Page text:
Step 9: ARPPAS then checks to verify that all required user inputs have been specified.

Step 10: Once all user inputs are complete, ARPPAS offers the user several options related to program execution, for example, execute the analysis, update the geometry without executing the analysis, abort the analysis, exit the program, etc.

Step 11: If the user elects to execute the analysis, as in this example, the program stores the data related to the newly defined damage zone in a database unique to that part, incorporating the newly defined null material characteristics and its geometry into an updated digital representation of the current damage zone, along with the remaining native material and prior repairs. The newly defined damage zone characteristics supersede the characteristics of the native material and any previous repairs in its application area, in this case substituting the de minimus structural modulus parameters representing the absence of material for the prior values. ARPPAS then automatically queries the database again to assemble additional data needed for the analysis, such as the composite material properties of the balance of the viewed portion of the part where the newly defined repair is located, its glass transition temperature (note that glass transition temperature refers to the chemical and physical characteristics of the cured composite material, not the composition of the constituent textiles in the composite material such as fiberglass or graphite), information for prior repairs, the details of the textile plies and their relative orientation in the composite definition(s) for prior repairs, and, the details of the null material definition for the newly defined repair zone, as well as the geometric and material properties of the rest of the part, additional applied loads (such as overpressure, accelerations, forces, displacements, or vibration loads at certain locations on the part) and boundary conditions (such as displacement or rotation at one or more points on the part). ARPPAS automatically assembles needed geometry, material information, loads, and thermal information into a machine readable file (for example, a bulk data file used in finite element analysis). ARPPAS stores the machine readable data file and processes the data in the file (for example, using MSC Nastran) to produce an analysis output data file (for example, an xdb file). ARPPAS automatically executes another data processing program (such as MSC Patran) to extract the geometry, displacements, stresses, strains, and other engineering data related to the repair configuration from the analysis output file. The data extracted include, for example, the maximum displacement of the part due to the repair-induced and other applied loads, the maximum shear stress, the maximum shear strain, the maximum principal strain, maximum principal shear, etc., and graphical displays of these data. Additional data may be produced by additional processing of the output data and files. That data may take many forms, such as supplemental information that may be incorporated in, and used to modify or extend third party computer assisted engineering analysis, (such as part-specific superelements representative of the damaged part that might be included in a third party vehicle-level finite element analysis), or in the form of simplified engineering data (such as spring constants, influence coefficients, transfer functions, etc.) that can be incorporated in other third party analyses or hand calculations of structural performance. In any case, the additional analysis uses the residual part strength calculated by ARPPAS as inputs to the additional analysis, for example, a programmed capability derived from the process described by Wilke.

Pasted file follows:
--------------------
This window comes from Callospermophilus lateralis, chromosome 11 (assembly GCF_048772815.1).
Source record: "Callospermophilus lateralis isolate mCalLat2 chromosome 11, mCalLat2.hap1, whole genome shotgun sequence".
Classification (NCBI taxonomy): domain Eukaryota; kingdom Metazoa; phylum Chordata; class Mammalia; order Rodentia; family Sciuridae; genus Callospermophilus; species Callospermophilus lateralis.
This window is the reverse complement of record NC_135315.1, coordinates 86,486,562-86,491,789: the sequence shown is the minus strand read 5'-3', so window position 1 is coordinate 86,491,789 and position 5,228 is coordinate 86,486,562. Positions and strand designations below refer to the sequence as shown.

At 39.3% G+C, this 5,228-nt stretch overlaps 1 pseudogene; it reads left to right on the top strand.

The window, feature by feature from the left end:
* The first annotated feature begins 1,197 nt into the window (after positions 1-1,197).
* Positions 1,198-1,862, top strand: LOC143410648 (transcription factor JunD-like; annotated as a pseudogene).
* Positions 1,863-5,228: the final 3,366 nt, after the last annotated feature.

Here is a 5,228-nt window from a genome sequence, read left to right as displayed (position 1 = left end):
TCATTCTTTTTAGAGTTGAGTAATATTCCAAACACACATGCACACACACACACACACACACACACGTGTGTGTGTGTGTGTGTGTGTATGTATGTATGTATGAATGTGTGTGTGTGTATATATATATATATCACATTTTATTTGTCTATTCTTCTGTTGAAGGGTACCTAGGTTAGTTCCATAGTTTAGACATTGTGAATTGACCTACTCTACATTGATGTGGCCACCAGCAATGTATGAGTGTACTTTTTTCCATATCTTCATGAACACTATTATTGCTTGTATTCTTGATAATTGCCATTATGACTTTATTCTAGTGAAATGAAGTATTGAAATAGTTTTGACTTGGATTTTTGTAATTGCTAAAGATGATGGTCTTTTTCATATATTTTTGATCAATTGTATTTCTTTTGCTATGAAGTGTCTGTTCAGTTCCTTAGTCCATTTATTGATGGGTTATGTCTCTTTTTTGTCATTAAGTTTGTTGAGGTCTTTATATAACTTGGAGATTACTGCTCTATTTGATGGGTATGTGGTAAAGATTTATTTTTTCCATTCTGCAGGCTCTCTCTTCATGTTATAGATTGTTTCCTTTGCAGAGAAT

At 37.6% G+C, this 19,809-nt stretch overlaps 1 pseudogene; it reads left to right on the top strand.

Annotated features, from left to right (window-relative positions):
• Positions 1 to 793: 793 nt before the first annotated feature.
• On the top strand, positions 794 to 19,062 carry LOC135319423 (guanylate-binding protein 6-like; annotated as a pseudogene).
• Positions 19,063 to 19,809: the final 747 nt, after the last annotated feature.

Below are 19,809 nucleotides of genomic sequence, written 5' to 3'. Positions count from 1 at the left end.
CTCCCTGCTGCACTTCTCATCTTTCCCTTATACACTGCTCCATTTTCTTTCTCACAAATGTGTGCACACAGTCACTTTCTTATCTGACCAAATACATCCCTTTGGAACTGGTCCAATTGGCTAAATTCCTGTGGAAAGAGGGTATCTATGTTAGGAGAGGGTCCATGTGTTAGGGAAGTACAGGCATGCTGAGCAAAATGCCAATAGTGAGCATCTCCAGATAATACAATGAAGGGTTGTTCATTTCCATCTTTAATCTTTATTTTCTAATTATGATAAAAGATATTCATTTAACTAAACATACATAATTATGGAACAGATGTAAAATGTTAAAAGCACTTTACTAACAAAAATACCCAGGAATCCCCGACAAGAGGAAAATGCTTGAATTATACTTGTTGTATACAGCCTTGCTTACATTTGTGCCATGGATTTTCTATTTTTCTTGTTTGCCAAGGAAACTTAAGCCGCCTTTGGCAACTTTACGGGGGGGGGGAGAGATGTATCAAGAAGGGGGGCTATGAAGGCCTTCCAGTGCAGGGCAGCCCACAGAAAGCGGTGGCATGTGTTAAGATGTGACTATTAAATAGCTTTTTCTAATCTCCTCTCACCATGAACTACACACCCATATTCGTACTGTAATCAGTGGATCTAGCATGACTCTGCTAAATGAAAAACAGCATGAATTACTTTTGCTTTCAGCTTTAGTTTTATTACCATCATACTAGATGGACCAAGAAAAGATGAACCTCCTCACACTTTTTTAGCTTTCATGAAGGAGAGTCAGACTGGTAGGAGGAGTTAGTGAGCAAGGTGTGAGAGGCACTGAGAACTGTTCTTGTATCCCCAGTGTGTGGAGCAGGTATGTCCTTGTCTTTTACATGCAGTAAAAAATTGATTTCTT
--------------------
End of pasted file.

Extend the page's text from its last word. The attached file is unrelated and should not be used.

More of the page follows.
Step 12: ARPPAS then again queries the database for approved values of allowable parameters for a variety of engineering data, such as stress, strain, displacement, etc, and compares the calculated data with the allowed parameters. (It may be appreciated that a wide range of engineering data are available from automated structural analysis programs such as finite element programs, and that any or all of these may be used as acceptance criteria for the repaired part.) Step 13: If the calculated data do not conform to the approved limits for those parameters, then the existence of a nonconformance is visually displayed in the GUI by use of characteristic colors and symbols, such as red highlights and a red STOP sign similar in proportions and color to a traffic sign. If, on the other hand, all data conform to the acceptance standards, then a symbolic green GO sign is displayed in the GUI. These data are also recorded in the database for this particular damage zone assessment.